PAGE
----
CMS Activities and Engagement
I want to begin this note by saying what a delight it was to attend the CMS Summer Meeting in St. John’s at the beginning of June. This was the society’s first in-person gathering in over two years, and despite a few hiccoughs (such as a shipment of conference materials being lost by a courier) the conference overall was a great success. It was especially heartwarming to see people engaging in discussion and collaboration, the kind that happens when people come together and are able to freely chat and share ideas. For many student attendees, it was their first chance to experience the joy and benefit of such networking and to have the opportunity of serendipitous interaction.
The Society held its Annual General Meeting during this conference, at which time I transitioned to being President, having spent the previous twelve months as President-Elect. In these two capacities I have been (and still am) gaining a much better awareness of the many facets of the society and its operations. Some of these I was only peripherally aware of, and as I suspect this is the case for others as well, I want to let you know about them.
One key observation that I will circle back to near the end is the profound impact that volunteers have within the CMS. At our headquarters in Ottawawe have a small group of paid staff who fill some of the core roles needed to maintain the society’s functionality. The remainder of what the CMS does is largely dependent on the contributions of people who generously volunteer their time and expertise. At the governance level, the society has a President, five Vice-Presidents, a Treasurer and 19 members on its Board of Directors, all of whom serve without compensation. Moreover, the society has several standing committees, which again are comprised of people who donate their time and knowledge. The main committee list is as follows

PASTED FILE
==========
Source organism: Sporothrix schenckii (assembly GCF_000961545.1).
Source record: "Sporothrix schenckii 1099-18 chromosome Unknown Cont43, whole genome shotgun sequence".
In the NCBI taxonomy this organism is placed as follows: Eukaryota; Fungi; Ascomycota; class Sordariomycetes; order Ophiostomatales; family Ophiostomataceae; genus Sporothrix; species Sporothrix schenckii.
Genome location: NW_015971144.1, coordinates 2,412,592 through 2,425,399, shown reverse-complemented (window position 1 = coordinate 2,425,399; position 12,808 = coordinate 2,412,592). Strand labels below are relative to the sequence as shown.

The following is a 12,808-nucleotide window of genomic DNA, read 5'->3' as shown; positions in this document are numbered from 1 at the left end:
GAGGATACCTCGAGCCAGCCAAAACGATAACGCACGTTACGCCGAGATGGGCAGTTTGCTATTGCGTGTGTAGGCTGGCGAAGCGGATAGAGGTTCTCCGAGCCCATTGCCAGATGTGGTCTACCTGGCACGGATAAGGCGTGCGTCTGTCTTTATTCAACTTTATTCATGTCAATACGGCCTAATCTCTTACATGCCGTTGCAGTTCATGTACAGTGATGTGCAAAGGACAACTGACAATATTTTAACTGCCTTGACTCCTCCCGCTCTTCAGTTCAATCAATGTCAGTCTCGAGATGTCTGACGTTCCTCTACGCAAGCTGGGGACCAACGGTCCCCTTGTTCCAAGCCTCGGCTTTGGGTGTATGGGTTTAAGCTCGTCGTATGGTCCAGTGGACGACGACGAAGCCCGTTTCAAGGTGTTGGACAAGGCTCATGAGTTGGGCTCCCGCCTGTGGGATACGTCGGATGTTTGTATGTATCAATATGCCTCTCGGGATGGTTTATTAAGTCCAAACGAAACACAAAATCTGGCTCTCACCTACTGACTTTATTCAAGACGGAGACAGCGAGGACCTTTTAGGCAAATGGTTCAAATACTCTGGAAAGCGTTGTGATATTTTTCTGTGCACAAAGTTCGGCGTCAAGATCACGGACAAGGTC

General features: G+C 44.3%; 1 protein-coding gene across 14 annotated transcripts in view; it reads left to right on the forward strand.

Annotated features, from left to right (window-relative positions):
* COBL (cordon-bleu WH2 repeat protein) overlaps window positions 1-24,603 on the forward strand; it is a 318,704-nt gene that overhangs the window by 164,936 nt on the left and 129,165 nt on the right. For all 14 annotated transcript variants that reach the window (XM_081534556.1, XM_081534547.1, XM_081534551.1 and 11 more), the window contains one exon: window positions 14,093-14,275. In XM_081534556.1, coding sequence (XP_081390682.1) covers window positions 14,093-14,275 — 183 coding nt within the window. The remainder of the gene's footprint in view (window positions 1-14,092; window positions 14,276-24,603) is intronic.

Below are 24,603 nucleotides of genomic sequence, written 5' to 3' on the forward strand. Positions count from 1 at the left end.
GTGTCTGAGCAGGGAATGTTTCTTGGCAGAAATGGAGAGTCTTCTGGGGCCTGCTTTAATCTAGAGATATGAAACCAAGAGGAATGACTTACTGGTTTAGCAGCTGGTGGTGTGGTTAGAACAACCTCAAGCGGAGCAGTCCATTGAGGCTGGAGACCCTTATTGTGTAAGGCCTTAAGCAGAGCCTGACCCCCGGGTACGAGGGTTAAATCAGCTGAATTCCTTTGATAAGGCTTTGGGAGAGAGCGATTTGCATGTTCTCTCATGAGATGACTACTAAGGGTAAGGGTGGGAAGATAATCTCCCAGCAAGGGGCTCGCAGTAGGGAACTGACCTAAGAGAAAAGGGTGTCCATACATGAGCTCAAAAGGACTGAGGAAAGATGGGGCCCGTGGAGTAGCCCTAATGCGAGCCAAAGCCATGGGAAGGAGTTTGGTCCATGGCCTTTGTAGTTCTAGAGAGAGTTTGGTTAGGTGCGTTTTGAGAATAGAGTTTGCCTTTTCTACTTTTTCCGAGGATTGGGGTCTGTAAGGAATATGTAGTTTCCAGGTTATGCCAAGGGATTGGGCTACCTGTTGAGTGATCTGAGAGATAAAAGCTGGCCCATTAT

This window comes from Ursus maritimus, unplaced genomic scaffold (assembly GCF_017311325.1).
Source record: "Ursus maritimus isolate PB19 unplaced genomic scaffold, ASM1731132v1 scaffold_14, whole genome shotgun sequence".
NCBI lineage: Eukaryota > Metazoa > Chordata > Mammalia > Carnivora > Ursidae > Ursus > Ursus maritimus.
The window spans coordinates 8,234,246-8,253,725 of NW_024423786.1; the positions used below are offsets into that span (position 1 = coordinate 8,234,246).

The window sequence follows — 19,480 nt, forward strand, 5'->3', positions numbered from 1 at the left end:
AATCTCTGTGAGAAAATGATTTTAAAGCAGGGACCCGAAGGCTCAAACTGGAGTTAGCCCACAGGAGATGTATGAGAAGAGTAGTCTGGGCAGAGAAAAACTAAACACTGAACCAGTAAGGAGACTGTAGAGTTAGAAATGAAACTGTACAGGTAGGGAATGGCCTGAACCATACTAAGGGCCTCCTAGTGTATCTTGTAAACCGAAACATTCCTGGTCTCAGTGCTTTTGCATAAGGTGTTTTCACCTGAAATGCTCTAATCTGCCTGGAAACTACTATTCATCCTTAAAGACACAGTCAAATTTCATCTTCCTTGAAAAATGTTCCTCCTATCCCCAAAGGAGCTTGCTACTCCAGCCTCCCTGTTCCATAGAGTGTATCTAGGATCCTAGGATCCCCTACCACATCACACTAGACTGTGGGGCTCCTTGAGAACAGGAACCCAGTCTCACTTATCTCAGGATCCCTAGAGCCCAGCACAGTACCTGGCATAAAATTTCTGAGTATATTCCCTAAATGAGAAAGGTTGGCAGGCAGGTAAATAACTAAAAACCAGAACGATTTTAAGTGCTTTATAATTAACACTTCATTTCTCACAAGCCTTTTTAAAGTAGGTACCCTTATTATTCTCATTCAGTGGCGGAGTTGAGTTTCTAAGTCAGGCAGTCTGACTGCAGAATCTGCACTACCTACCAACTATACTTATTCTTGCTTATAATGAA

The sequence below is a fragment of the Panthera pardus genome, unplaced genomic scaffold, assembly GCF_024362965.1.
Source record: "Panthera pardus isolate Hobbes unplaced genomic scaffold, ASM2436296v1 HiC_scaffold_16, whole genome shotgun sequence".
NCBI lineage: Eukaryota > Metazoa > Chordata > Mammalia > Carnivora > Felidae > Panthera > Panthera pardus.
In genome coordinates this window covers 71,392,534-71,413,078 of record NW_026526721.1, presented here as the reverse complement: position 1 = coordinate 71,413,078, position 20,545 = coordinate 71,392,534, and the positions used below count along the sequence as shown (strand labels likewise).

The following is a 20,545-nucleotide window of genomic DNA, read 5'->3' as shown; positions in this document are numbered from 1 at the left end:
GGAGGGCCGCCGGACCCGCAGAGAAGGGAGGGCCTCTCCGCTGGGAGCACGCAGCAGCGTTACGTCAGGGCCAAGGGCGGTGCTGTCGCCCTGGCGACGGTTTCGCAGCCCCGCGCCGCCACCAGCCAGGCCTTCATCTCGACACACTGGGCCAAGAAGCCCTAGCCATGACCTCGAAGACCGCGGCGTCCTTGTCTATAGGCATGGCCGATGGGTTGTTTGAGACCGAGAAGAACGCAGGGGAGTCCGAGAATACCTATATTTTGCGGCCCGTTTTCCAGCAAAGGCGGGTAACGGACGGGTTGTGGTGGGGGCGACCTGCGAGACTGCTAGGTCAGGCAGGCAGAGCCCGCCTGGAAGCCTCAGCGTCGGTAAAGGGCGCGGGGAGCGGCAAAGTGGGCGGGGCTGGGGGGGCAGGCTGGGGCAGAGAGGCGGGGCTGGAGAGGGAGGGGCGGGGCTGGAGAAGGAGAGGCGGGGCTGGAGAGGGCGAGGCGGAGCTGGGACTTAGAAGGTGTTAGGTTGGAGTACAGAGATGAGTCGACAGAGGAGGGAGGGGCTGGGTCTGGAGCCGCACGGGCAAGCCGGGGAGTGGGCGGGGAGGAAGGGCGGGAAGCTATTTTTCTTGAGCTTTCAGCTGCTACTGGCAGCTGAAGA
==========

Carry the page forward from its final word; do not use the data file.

- Endowment Grants
- Equity, Diversity and Inclusiveness
- Fellows Selection
- International Affairs
- Invested Funds
- Mathematical Competitions
- Reconciliation in Mathematics
- Women in Mathematics
- Distinguished Awards Selection
Additionally, two new CMS committees are in the process of being established (for Human Rights of Mathematicians, and International Prize Nominations). There are also several editorial boards for the society’s various journals and other publications, although in this note I will focus on the society’s committees.
Some committees (and their subcommittees) generally act behind the scenes and people may not be aware of their function or impact. For example, the Nominating Committee plays a key role in identifying and recommending people to serve on many of these committees. The Finance Committee and Invested Funds Committee play critical roles in maintaining the society’s financial future by developing budgets, suggesting fees, and overseeing our financial assets. Frequently in the background are the Scientific Organizing Committees that are formed for each of the society’s semi-annual conferences, and whose efforts lay important foundations for our conferences to succeed.